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Tracking Minnesota’s political scene and keeping you up-to-date on those elected to serve you

Marco Rubio to visit Minneapolis for campaign fundraiser

Florida Sen. Marco Rubio is coming to Minneapolis for a fundraiser for his Republican presidential campaign. 

Rubio will be at the Minneapolis Club on Thursday, Sept. 10 for a lunchtime fundraiser. A VIP reception will cost attendees $1,000 a person, followed by lunch at $500 a head. No public appearances are planned as part of the visit. 

The event is co-hosted by Hennepin County Commissioner Jeff Johnson, who is the state chairman for the Rubio campaign; Andy Brehm, a Minneapolis attorney and former Republican operative; and Nicholas Conant, a Wells Fargo financial advisor. 

Among the field of 17 Republican presidential candidates, Rubio has signaled he intends to compete in Minnesota's March 1 presidential caucus.

Rubio is a favorite of many Republican insiders thanks to his youth, communication skills and compelling life story, but so far has not managed to break out in polls that of late have been dominated by celebrity businessman Donald Trump. 

Clinton campaign manager Robby Mook on the state of the race

This story has been updated with a new Associated Press report

Robby Mook, national campaign manager for Hillary Clinton's White House bid, was bullish on the 2016 campaign during a Star Tribune interview, despite the former Secretary of State's inauspicious start, and the potential candidacy of Vice President Joe Biden. 

Mook was in Minnesota last week rounding up delegates at the summer meeting of the Democratic National Committee, where Clinton and her main rivals, including Sen. Bernie Sanders, spoke at a Minneapolis hotel

"We feel really good about the fundamentals of the campaign," he said, citing record-setting fundraising totals, leads over Republican candidates in national polls, and the beginnings of a ground game that has traditionally been Mook's specialty. 

The Clintons got to know Mook while he was Nevada state director during the 2008 campaign, his relentless organizational drive giving Clinton a rare caucus victory during a campaign in which then-Sen. Barack Obama is thought to have out-organized Clinton, especially in caucus states like Minnesota, where Obama won by a two-to-one margin.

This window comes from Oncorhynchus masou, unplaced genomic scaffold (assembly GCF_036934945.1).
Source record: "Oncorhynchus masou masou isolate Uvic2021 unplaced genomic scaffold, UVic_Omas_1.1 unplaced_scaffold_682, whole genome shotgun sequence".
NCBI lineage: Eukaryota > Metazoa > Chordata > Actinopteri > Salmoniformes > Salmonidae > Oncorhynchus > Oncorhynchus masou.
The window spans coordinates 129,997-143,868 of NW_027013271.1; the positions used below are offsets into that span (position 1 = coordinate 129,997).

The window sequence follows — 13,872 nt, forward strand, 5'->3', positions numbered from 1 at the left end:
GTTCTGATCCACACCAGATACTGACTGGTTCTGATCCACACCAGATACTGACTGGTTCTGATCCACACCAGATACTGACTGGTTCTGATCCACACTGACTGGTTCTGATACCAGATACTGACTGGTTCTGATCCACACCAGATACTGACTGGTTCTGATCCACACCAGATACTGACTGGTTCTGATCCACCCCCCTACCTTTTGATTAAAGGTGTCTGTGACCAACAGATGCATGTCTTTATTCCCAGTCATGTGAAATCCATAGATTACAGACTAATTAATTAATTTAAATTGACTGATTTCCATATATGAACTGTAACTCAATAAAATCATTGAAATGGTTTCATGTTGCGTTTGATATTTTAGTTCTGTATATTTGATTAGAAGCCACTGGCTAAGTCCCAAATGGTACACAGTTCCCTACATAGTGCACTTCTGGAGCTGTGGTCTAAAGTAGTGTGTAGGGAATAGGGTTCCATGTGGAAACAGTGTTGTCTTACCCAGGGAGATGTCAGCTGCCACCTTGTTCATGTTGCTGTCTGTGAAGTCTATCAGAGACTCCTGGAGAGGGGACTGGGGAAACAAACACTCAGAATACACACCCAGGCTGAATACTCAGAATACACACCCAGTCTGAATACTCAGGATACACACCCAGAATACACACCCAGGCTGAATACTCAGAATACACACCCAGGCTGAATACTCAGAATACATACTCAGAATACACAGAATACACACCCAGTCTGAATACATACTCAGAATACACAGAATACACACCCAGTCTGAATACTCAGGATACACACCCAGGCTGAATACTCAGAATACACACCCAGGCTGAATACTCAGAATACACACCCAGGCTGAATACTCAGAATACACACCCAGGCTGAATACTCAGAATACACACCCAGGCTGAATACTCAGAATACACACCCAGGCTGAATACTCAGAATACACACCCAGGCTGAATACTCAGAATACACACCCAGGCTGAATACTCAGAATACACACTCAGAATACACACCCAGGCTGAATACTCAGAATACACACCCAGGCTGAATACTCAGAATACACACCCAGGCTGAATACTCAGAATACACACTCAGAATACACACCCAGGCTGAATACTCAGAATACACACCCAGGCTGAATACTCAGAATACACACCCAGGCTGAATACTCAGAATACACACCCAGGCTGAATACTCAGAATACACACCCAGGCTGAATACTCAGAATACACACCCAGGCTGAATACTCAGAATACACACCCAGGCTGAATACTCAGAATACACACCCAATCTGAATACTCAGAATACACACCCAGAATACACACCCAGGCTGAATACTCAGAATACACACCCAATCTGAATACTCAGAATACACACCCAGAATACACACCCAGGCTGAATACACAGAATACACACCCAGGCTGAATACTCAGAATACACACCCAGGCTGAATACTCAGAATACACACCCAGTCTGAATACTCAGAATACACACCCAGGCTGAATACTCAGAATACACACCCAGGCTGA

Democrats around the country have become audibly nervous about the campaign, as the former New York Senator has spent much of the spring and summer answering questions about the private email server Clinton used as secretary of state. The situation is currently being reviewed by several government agencies, including the Justice Department.

Critics contend by using a private email address and server, Clinton avoided the closer scrutiny that comes from a government email address and the Freedom of Information Act that applies to it. Her opponents have also questioned whether using the private email server was a secure way to communicate. 

"The important thing to understand is that (Clinton) in Iowa said she wished she had made another decision, said she should have made another decision," Mook said. "She takes responsibility for that, and she’s fully committed to transparency. That’s why she’s turned over all her emails." 

Although Clinton directed staff to give the email server and a backup thumb drive to the Justice Department to review 30,000 emails, another 30,000 were deleted, deemed by Clinton not work-related. 

The Associated Press reported Monday that government secrecy and legal analysts say criminal prosecution is unlikely given the known facts, though Republicans will likely continue to use the issue until Election Day. 

Mook said it was not on voters' minds. 

"When we’re out there talking to voters, they’re not bringing up email servers. They’re talking about child care, how to send their kids to college, how to make their wages grow," he said. 

A recent Quinnipiac University poll showed flagging numbers for Clinton, including 51 percent who have an unfavorable impression of her, and 61 percent who say she is not honest or trustworthy. 

Mook said he never doubted this would be a tough election and implored Democrats to get involved. 

"We’ve got to mobilize and bring as many people into this campaign as possible. Everybody has to get on board and help," he said. 

 

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